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Sharp LC-37D64U LCD HDTV Print E-mail
Friday, 01 August 2008
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Sharp LC-37D64U LCD HDTV
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I think I’ve been spoiled by my job.  Over the past year, most of the TVs I’ve reviewed have fallen in the 46- to 52-inch range.  When I first unpacked this 37-inch LCD, my reaction was, “Aww, how cute. It’s just so … little.”  But the truth is, if I were actually buying a new TV, this is probably the screen size I could afford.  The price of flat panels has fallen dramatically over the past few years, but these TVs still aren’t cheap.  It’s one thing to say that $2,500 is a good deal on a new 46-inch 1080p LCD; it’s another to actually shell out the cash yourself.

In the real world, a lot of people still shop in the sub-40-inch range and consider a 37-inch TV to be a big step up from their old 27-inch CRT.  Sharp obviously understands this, which is why the company recently added two smaller screen sizes to its popular Slim-line Series – or, as it’s more colorfully known by us reviewer types, the D64U Series.  Upon the line’s release last year, it included four models with screen sizes from 42 to 65 inches; the company has now added 32- and 37-inch models, both with a 1080p resolution.  The LC-37D64U’s $1,499.99 asking price puts it under Sharp’s new high-end gaming series, but that 1080p resolution still carries a price premium over the company’s similarly-sized 768p models.  As I sat down to review this TV, the first question that came to my mind was, do you really need to pay more for 1080p on a 37-inch screen?

The Slim-line moniker refers to the TV’s sleeker cabinet design, which is 25 percent slimmer and 20 percent lighter than previous Sharp LCDs.  The attractive gloss-black bezel measures about one-and-a-half inches to the top and sides and about two inches at the bottom; a slim, silver speaker bar runs along the bottom panel, recessed slightly behind the main bezel.  Indeed, the LC-37D64U’s smaller footprint was partly responsible for my “little” reaction, described above.  My 2006 HP MediaSmart LCD also has a 37-inch screen, and it barely fits in a large cabinet in my bedroom.  It also requires two people to move it from one place to another, due primarily to its bulk.  This Sharp, on the other hand, fits easily in said cabinet, and I can carry it myself.  On its own, the TV weighs a little over 38 pounds and measures three-and-three-quarters inches deep.  The LC-37D64U arrives with the stand detached – which makes sense, as this TV’s lighter weight makes wall-mounting a more realistic option.  Attaching the stand was a simple process that took only a few minutes.  On its own, the plastic stand feels a little flimsy, weighing only about seven pounds, but it holds the LCD securely in place and compliments the TV visually.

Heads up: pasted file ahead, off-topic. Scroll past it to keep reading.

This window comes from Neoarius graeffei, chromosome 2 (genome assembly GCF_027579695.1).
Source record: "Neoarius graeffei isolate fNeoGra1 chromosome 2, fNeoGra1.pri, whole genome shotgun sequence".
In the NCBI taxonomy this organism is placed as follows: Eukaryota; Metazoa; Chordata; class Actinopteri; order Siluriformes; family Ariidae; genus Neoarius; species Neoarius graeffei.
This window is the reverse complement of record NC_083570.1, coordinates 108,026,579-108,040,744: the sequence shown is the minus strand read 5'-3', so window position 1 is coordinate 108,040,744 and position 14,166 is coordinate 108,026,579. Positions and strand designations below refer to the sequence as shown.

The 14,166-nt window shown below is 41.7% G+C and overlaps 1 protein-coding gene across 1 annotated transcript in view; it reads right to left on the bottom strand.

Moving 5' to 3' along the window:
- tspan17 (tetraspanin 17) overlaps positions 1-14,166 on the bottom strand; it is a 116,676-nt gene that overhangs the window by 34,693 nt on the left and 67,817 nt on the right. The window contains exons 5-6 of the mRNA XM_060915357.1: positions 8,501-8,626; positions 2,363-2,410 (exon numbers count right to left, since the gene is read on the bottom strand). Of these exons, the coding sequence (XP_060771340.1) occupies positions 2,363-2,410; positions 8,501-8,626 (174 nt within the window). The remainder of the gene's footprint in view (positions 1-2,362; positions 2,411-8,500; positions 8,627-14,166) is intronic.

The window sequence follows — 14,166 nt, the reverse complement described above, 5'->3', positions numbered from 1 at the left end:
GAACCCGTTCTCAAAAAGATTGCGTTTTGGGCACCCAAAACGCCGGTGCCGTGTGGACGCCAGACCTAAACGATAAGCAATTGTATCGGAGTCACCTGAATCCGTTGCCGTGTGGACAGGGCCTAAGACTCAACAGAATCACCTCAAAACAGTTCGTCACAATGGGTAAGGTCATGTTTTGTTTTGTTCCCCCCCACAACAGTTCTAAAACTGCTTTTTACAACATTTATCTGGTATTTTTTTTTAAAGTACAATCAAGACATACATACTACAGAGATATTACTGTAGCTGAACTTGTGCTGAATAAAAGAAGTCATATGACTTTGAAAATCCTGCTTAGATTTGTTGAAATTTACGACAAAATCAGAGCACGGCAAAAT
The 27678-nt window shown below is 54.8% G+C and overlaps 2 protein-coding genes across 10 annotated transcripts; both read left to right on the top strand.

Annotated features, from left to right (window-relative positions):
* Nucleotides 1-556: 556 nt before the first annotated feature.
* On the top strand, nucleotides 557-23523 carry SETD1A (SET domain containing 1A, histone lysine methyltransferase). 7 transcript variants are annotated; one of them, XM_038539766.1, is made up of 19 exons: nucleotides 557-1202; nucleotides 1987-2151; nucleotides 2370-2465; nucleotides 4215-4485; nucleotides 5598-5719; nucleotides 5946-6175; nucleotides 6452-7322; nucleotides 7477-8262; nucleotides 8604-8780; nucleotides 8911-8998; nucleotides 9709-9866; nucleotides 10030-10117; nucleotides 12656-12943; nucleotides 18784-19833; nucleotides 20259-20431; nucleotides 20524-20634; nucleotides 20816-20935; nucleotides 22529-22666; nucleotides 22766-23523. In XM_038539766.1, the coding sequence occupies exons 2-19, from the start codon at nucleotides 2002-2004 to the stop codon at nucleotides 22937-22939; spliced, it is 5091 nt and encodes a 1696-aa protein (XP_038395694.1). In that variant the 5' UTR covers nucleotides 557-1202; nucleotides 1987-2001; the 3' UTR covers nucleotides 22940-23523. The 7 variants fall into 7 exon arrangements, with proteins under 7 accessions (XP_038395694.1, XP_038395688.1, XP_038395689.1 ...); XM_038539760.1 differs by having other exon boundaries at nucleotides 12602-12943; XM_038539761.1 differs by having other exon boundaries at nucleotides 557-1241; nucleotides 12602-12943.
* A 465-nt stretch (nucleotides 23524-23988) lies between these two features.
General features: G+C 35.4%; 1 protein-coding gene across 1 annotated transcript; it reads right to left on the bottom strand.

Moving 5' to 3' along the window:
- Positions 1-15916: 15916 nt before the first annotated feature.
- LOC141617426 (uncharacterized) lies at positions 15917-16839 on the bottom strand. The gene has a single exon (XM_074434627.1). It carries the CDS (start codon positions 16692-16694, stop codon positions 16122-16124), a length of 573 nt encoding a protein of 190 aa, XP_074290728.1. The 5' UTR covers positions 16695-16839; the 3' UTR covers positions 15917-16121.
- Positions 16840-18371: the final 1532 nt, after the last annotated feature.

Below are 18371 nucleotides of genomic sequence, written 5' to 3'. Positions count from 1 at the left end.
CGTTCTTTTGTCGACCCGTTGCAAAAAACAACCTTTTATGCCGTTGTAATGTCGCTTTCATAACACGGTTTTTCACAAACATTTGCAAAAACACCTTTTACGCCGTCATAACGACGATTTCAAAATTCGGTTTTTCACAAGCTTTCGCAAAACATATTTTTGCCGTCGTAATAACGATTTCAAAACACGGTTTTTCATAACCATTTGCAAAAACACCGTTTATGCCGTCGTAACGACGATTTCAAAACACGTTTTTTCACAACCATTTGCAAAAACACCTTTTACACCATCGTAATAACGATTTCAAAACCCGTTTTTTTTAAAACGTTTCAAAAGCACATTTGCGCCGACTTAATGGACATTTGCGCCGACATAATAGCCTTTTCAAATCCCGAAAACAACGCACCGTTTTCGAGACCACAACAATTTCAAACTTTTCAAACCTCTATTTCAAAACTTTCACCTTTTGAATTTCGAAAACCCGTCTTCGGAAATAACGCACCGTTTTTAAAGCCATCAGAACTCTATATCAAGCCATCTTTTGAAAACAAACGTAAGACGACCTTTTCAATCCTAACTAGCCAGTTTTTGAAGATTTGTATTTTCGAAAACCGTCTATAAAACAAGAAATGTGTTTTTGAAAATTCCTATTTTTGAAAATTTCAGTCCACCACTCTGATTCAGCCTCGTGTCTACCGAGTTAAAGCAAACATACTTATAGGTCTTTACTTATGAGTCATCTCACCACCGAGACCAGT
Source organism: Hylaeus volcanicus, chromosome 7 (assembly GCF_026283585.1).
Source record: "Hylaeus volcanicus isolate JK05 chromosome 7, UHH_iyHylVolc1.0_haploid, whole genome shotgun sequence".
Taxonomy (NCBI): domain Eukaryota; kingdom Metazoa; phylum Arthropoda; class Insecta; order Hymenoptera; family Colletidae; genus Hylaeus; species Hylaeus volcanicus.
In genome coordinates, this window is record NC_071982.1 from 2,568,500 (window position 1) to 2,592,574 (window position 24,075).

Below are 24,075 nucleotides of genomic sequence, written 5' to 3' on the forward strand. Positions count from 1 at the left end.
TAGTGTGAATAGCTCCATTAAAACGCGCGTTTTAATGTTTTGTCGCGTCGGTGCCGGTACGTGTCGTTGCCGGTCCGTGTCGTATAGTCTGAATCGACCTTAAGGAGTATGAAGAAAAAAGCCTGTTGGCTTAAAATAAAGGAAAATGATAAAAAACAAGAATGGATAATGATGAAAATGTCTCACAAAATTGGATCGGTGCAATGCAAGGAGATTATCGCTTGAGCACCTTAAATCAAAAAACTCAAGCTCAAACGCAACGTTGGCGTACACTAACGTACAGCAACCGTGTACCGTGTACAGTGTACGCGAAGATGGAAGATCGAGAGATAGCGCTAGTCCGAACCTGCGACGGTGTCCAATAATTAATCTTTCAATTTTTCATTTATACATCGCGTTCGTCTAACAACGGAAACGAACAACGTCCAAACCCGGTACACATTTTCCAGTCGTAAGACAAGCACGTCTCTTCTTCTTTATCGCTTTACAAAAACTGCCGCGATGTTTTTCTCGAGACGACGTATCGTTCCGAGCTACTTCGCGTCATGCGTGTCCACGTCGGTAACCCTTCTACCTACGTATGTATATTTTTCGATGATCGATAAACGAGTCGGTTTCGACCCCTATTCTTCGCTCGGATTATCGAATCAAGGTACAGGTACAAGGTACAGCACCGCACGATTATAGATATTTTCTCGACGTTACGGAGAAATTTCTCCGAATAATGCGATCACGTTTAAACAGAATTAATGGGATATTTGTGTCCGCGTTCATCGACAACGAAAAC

The Sharp’s input panel is solid but not as generous as that of competitors that offer four HDMI inputs and peripheral features like Ethernet connectivity and music/photo playback through a USB port or card slot.  The LC-37D64U has just two HDMI inputs, neither of which is located on the front or side panel.  The side panel does sport one component video input, along with a set of basic A/V inputs and a USB port for service only.  In addition to the two HDMIs on back, you’ll find one component video, one D-Sub 15-pin PC, one S-video, two composite video and one RF input for accessing the internal ATSC/NTSC/Clear-QAM tuners.  The HDMI inputs accept both 1080p/60 and 1080p/24, and the component video inputs accept 1080p/60, which is less common.  Optical digital and stereo analog audio outputs are included, as is an RS-232 control port.